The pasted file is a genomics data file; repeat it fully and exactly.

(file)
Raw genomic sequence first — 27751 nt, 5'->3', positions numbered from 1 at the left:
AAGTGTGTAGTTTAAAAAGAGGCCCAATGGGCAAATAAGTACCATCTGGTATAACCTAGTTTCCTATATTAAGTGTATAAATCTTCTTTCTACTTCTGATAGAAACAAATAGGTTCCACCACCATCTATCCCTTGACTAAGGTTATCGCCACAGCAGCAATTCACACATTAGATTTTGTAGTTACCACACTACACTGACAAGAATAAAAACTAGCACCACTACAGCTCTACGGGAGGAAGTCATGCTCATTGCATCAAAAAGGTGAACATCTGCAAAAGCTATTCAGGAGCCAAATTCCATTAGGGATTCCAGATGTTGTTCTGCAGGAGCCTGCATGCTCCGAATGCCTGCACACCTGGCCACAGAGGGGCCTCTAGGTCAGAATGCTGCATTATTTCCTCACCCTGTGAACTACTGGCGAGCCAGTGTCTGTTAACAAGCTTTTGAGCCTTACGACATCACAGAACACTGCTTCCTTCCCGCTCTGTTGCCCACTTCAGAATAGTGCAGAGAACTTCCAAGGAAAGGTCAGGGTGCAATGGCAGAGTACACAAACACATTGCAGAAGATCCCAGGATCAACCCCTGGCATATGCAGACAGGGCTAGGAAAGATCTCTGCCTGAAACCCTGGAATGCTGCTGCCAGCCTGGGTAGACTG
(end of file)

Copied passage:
Raw genomic sequence first — 27751 nt, 5'->3', positions numbered from 1 at the left:
AAGTGTGTAGTTTAAAAAGAGGCCCAATGGGCAAATAAGTACCATCTGGTATAACCTAGTTTCCTATATTAAGTGTATAAATCTTCTTTCTACTTCTGATAGAAACAAATAGGTTCCACCACCATCTATCCCTTGACTAAGGTTATCGCCACAGCAGCAATTCACACATTAGATTTTGTAGTTACCACACTACACTGACAAGAATAAAAACTAGCACCACTACAGCTCTACGGGAGGAAGTCATGCTCATTGCATCAAAAAGGTGAACATCTGCAAAAGCTATTCAGGAGCCAAATTCCATTAGGGATTCCAGATGTTGTTCTGCAGGAGCCTGCATGCTCCGAATGCCTGCACACCTGGCCACAGAGGGGCCTCTAGGTCAGAATGCTGCATTATTTCCTCACCCTGTGAACTACTGGCGAGCCAGTGTCTGTTAACAAGCTTTTGAGCCTTACGACATCACAGAACACTGCTTCCTTCCCGCTCTGTTGCCCACTTCAGAATAGTGCAGAGAACTTCCAAGGAAAGGTCAGGGTGCAATGGCAGAGTACACAAACACATTGCAGAAGATCCCAGGATCAACCCCTGGCATATGCAGACAGGGCTAGGAAAGATCTCTGCCTGAAACCCTGGAATGCTGCTGCCAGCCTGGGTAGACTG